Mortis stands looking out a window, at the futuristic landscape before him; a metropolis set in the year 2212. It is currently spring in the Northern Americas. Mortis, a young and inquisitive deliveryman for Pop-Top Deliveries, is waiting for any work to come in. It’s Saturday. Thanks to the innovations of modern technology, the delivery process is easy to accomplish. The necessity for anonymous courier services is still of great importance to very unique customers, and Pop-Top Deliveries prides themselves on meeting the needs of its private clientele. Couriers such as those at Pop-Top represent the flagship of modern product and information transportation. It’s easy to get the package to the client. The hard part is getting back alive and unscathed, as Mortis is already aware.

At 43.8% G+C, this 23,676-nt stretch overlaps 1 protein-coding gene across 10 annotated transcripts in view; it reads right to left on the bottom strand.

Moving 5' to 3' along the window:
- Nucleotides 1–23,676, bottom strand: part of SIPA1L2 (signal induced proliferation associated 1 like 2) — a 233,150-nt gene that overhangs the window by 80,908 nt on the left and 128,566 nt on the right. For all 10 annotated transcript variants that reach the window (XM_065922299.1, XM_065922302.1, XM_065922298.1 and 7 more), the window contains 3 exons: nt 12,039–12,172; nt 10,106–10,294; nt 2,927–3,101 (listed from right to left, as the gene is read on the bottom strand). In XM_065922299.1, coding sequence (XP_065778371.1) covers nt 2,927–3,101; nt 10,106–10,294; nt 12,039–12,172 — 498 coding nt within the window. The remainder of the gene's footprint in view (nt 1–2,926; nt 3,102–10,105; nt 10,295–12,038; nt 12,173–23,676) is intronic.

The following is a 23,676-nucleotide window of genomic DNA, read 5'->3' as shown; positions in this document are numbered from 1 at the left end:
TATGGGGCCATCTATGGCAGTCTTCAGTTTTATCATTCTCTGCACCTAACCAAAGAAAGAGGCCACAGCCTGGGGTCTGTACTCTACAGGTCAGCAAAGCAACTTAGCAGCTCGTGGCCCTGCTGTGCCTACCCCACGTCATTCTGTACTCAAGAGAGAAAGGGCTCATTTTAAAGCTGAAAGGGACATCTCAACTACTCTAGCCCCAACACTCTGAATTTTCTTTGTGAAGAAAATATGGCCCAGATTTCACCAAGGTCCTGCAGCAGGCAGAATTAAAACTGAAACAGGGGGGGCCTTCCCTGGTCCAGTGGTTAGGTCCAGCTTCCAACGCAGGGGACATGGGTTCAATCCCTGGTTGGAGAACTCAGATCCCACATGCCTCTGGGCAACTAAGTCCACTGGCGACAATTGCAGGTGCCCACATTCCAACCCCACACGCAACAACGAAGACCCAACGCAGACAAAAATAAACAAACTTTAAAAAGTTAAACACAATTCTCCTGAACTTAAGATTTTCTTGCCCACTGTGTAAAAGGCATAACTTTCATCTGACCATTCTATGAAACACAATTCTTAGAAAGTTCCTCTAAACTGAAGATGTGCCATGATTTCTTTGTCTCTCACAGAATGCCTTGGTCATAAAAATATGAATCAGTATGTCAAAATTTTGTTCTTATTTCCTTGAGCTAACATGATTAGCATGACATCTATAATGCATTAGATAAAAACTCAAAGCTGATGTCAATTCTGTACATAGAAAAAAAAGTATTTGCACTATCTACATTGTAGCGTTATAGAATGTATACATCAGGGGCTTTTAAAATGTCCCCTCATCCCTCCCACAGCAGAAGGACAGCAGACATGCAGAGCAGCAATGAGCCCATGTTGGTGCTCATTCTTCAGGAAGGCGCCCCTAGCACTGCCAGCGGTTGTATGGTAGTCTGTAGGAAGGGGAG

Ralph: Mortis! I got one for you!
Mortis: Shit, what now?
Ralph: Well, what’s all this about?
Ralph: I can happily find someone else –
Mortis: No, no, I’ll do it; I’m just giving you a hard time.
Ralph: Get married, kid, and you’ll know what a hard time is. Now here’s the package.
Ralph directs Mortis to a big wooden box that appears from a hole in the middle of the office. There is nothing discernable in the blackness from where the box came.
Mortis: What’s in it?
Mortis: What? Animals?
Ralph: Yeah, you heard me, right? Animals! Cows, chickens, pigs, dogs! A whole farm’s worth!
Mortis: This is a pretty small box, Ralph. How’d we fit them all in there?